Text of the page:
I was suprised to see that the monthly amplitude of the longitudinal libration varies from around 10 degrees to almost sixteen! What’s more, it looks suspiciously like a half-annual cycle. Right now, in early July, it’s close to a minimum.

Given what we know about the origin of longitudinal libration, I immediately assumed that the change in libration amplitude must be due to a change in the eccentricity of the Moon’s orbit. More circular means less libration; more eccentric means more libration. And, indeed, when I add the lunar distance to the graph I see that this is indeed the case. (I’ve scaled it so that you can see libration and distance together – one unit on the orange trace represents 5000 km above or below the mean lunar distance of 384,400 km).

You can see that the apogee distances – the peaks on the orange trace – stay fairly constant, whereas the perigee distances – the orange troughs – vary quite a bit throughout the year. And we see that the lower amplitudes of distance and libration line up nicely, though a little out of phase. This is very much what we’d expect since these are the more nearly circular orbits.

A tentative explanation?

So now the question of why the longitudinal libration varies is simply replaced by why the distance between lunar apogee and perigee varies. I’ve read article after article, and none seem to gives a thorough explanation all in one place. Nevertheless, I can only conceive of one thing that would continuously alter the shape of the Moon’s orbit and that’s the Sun’s gravity.

I know that the Earth is closest to the Sun in early January and furthest in early July. However, from the graph above the smallest perigee distance doesn’t really line up with either of those dates. Then I thought maybe the tilt of the Earth’s axis with respect to the Sun-Earth line might be at play, due to some interplay between the Sun’s gravity and the Earth’s equatorial bulge pulling on the Moon. But the perigean minima don’t really line up with the solstices or equinoxes either. Finally I lost confidence that this was an annual variation at all, so I plotted the apogees and perigees for the next five years with the help of the Fourmilab calculator:

Once again I have plotted the lunar distance offset from the mean in units of 5000 km. The vertical grid lines mark the start of each year, while the minor ticks are lined up with the anomalistic lunar month – the interval between successive perigees. It’s quite obvious that the variation in perigee really doesn’t line up very closely with Earth’s year.

And so, back to the drawing board. How do we get the Sun’s gravity to alter the Moon’s orbit in a way that doesn’t primarily depend on the Earth-Moon system’s distance from the Sun? It’s both subtle and complicated, and it has to do with the way the Moon’s orbit is not in the ecliptic plane.

Just as the Moon alters the Earth’s tilt by pulling on the equatorial bulge, the Sun also causes the tilt of the Moon’s orbit to precess so that it rolls around like a dinner plate on its edge:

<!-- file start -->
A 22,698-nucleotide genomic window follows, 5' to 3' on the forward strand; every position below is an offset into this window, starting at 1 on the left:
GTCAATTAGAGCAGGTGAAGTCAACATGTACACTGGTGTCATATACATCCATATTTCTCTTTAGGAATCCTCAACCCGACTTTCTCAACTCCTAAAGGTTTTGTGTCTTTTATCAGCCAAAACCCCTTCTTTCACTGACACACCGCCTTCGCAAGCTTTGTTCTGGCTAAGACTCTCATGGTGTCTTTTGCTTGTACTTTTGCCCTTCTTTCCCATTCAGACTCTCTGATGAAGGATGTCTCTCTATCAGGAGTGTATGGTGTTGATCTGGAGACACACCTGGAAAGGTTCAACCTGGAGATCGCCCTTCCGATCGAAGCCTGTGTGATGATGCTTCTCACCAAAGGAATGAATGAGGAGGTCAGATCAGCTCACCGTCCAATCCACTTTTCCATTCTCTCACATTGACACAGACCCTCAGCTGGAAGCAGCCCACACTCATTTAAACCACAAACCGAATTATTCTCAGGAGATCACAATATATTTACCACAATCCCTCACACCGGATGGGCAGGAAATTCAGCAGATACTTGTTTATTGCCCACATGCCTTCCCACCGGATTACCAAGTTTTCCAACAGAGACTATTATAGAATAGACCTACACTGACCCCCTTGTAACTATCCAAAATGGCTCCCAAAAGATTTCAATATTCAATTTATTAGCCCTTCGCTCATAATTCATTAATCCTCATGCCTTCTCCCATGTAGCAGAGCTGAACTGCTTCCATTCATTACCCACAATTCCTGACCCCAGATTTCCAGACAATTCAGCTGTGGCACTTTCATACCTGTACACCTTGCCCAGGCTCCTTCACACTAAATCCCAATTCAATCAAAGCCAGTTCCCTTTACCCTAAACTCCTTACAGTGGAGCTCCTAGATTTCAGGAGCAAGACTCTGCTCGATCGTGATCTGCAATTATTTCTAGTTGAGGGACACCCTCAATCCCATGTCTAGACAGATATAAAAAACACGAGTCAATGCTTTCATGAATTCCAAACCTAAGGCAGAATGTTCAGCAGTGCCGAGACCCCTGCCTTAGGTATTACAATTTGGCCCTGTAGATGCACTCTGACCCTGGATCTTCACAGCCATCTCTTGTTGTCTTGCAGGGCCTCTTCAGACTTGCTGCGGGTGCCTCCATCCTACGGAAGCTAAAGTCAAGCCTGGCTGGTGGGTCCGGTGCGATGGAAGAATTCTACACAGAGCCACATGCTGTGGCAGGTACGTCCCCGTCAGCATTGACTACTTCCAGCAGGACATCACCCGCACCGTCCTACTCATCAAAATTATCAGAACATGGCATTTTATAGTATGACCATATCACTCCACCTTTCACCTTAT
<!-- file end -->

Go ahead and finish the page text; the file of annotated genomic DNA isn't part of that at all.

Unlike a dinner plate the Moon’s orbit is not circular, as we already knew. The Sun’s gravity also causes precession of the Moon’s line of apsis. (An apsis, plural apsides, is the collective term for an apogee or perigee so the line of apsis is the line connecting the two. Basically, it’s the long axis of the orbit). The apsidal precession seen from above the plane looks like this – I couldn’t find a totally appropriate picture so you’ll have to pretend this is the Earth and Moon rather than Sun and Earth:

Now we pretty much have the picture. When the Sun is pulling in the same direction as the line of apsis is pointing it will tend to increase the eccentricity of the Moon’s orbit. When it is pulling perpendicular to that line it will tend to circularise it. And that’s what causes the changes in the amplitude of longitudinal libration. The geometry of the Earth’s orbit means this is a roughly six-month cycle (called evection) but it is complicated by the precession of the Moon’s orbit. If we want to get really complicated, even the gravity of the other planets will have a tiny additional effect. It’s an amazingly intricate celestial dance.

Sources / further reading.


#47

Wow - fabulous clear explanation… I’ve learnt the practicalities of using sextant/tables for ocean navigation, and lunar sightings have the most corrections for calculations (refraction, parallax etc!). Maskelyne spent his life trying to perfect a method of longitude navigation independent of time, by taking observations and then making predictions/developing almanacs for lunar distances etc. Wasn’t a totally off the wall idea, Jupiter’s moons had lent themselves to predictable almanacs, but accurate observations by sailors on deck were impractical! The moon was a lot harder to figure out - really interesting!

The sun-moon-earth - the three-body problem again?


#48

Agreed, but many reputable scientists assert it does occur.

The experiment Im trying to describe/remember preceeded the DCQE photon path manipulation/obfuscation experiments and made do with erasing the which-path information in the manner described; deleting computer files of ‘measurements’.
Have been taking place for decades and their are multiple examples available.

But as you say yourself, if youre a physicist and dont know any of this then mmmmmmkaayyyy.

But hey,lets just end it all with your citation of the experiment which demonstrates weave collapse without which-path information or human apprehension of same.
Youve got 100 years of experiments to chose from so it shouldnt be too hard, right?


#49

Great. Just paste one link to one of the “multiple available examples”. After all, you could hardly know about their multiplicity if you had no idea what they were. It’s been ten days since your previous post, plenty of time to find one link I would have thought. I would certainly look forward to reading about such a fascinating and sensational experiment. Did anyone try recovering the computer files by looking at magnetic hysteresis on the hard drive? Do you have to overwrite them with random bits, or is just throwing them in the trash can enough? :icon_lol::joy: